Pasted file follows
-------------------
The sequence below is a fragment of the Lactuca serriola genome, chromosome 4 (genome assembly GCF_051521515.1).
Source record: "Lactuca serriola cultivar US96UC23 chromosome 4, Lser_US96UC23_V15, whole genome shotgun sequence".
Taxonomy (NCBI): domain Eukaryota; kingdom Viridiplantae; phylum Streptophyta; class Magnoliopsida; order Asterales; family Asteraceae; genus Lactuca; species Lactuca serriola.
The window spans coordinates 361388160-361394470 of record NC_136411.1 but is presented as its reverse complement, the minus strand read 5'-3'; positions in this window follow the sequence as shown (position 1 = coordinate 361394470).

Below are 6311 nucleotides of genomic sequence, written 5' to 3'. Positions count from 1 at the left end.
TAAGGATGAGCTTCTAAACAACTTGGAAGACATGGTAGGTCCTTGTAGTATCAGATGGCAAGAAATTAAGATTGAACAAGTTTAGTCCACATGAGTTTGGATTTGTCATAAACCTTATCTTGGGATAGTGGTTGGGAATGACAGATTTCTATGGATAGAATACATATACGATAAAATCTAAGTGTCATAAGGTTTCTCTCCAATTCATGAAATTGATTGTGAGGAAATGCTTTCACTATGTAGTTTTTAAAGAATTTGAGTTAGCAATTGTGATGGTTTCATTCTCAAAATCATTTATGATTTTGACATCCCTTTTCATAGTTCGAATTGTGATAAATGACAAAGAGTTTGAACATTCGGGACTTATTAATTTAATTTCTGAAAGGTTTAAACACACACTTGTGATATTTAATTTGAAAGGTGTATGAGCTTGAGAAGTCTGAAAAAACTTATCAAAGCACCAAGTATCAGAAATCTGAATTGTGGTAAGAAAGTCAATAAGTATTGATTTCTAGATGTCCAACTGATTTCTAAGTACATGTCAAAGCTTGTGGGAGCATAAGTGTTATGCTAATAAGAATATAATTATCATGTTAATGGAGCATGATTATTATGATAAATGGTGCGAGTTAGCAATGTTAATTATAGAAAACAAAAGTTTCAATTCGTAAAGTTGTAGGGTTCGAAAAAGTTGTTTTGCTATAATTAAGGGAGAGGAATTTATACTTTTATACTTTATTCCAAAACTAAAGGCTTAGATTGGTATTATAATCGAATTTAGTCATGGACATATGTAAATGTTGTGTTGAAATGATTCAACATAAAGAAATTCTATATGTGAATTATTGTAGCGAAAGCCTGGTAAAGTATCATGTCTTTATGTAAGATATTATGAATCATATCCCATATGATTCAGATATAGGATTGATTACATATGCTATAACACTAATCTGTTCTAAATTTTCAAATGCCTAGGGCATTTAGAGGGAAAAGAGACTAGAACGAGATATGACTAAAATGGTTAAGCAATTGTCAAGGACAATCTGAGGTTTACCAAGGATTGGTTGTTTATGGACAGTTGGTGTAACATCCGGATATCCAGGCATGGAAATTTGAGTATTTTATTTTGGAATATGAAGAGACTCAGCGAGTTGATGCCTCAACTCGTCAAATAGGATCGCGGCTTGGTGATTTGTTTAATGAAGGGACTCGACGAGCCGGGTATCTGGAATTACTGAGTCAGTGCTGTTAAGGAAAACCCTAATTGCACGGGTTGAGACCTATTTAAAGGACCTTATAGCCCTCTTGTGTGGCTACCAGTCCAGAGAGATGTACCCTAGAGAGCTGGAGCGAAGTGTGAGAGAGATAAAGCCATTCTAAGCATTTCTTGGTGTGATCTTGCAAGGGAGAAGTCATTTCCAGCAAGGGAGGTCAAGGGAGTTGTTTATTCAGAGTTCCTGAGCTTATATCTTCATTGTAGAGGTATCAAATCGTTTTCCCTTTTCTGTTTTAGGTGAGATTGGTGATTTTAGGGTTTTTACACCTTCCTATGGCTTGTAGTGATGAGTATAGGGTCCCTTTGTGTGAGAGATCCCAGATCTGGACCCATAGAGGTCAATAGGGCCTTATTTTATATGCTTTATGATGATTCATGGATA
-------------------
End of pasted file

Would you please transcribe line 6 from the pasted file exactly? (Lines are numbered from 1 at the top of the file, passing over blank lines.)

TAAGGATGAGCTTCTAAACAACTTGGAAGACATGGTAGGTCCTTGTAGTATCAGATGGCAAGAAATTAAGATTGAACAAGTTTAGTCCACATGAGTTTGGATTTGTCATAAACCTTATCTTGGGATAGTGGTTGGGAATGACAGATTTCTATGGATAGAATACATATACGATAAAATCTAAGTGTCATAAGGTTTCTCTCCAATTCATGAAATTGATTGTGAGGAAATGCTTTCACTATGTAGTTTTTAAAGAATTTGAGTTAGCAATTGTGATGGTTTCATTCTCAAAATCATTTATGATTTTGACATCCCTTTTCATAGTTCGAATTGTGATAAATGACAAAGAGTTTGAACATTCGGGACTTATTAATTTAATTTCTGAAAGGTTTAAACACACACTTGTGATATTTAATTTGAAAGGTGTATGAGCTTGAGAAGTCTGAAAAAACTTATCAAAGCACCAAGTATCAGAAATCTGAATTGTGGTAAGAAAGTCAATAAGTATTGATTTCTAGATGTCCAACTGATTTCTAAGTACATGTCAAAGCTTGTGGGAGCATAAGTGTTATGCTAATAAGAATATAATTATCATGTTAATGGAGCATGATTATTATGATAAATGGTGCGAGTTAGCAATGTTAATTATAGAAAACAAAAGTTTCAATTCGTAAAGTTGTAGGGTTCGAAAAAGTTGTTTTGCTATAATTAAGGGAGAGGAATTTATACTTTTATACTTTATTCCAAAACTAAAGGCTTAGATTGGTATTATAATCGAATTTAGTCATGGACATATGTAAATGTTGTGTTGAAATGATTCAACATAAAGAAATTCTATATGTGAATTATTGTAGCGAAAGCCTGGTAAAGTATCATGTCTTTATGTAAGATATTATGAATCATATCCCATATGATTCAGATATAGGATTGATTACATATGCTATAACACTAATCTGTTCTAAATTTTCAAATGCCTAGGGCATTTAGAGGGAAAAGAGACTAGAACGAGATATGACTAAAATGGTTAAGCAATTGTCAAGGACAATCTGAGGTTTACCAAGGATTGGTTGTTTATGGACAGTTGGTGTAACATCCGGATATCCAGGCATGGAAATTTGAGTATTTTATTTTGGAATATGAAGAGACTCAGCGAGTTGATGCCTCAACTCGTCAAATAGGATCGCGGCTTGGTGATTTGTTTAATGAAGGGACTCGACGAGCCGGGTATCTGGAATTACTGAGTCAGTGCTGTTAAGGAAAACCCTAATTGCACGGGTTGAGACCTATTTAAAGGACCTTATAGCCCTCTTGTGTGGCTACCAGTCCAGAGAGATGTACCCTAGAGAGCTGGAGCGAAGTGTGAGAGAGATAAAGCCATTCTAAGCATTTCTTGGTGTGATCTTGCAAGGGAGAAGTCATTTCCAGCAAGGGAGGTCAAGGGAGTTGTTTATTCAGAGTTCCTGAGCTTATATCTTCATTGTAGAGGTATCAAATCGTTTTCCCTTTTCTGTTTTAGGTGAGATTGGTGATTTTAGGGTTTTTACACCTTCCTATGGCTTGTAGTGATGAGTATAGGGTCCCTTTGTGTGAGAGATCCCAGATCTGGACCCATAGAGGTCAATAGGGCCTTATTTTATATGCTTTATGATGATTCATGGATA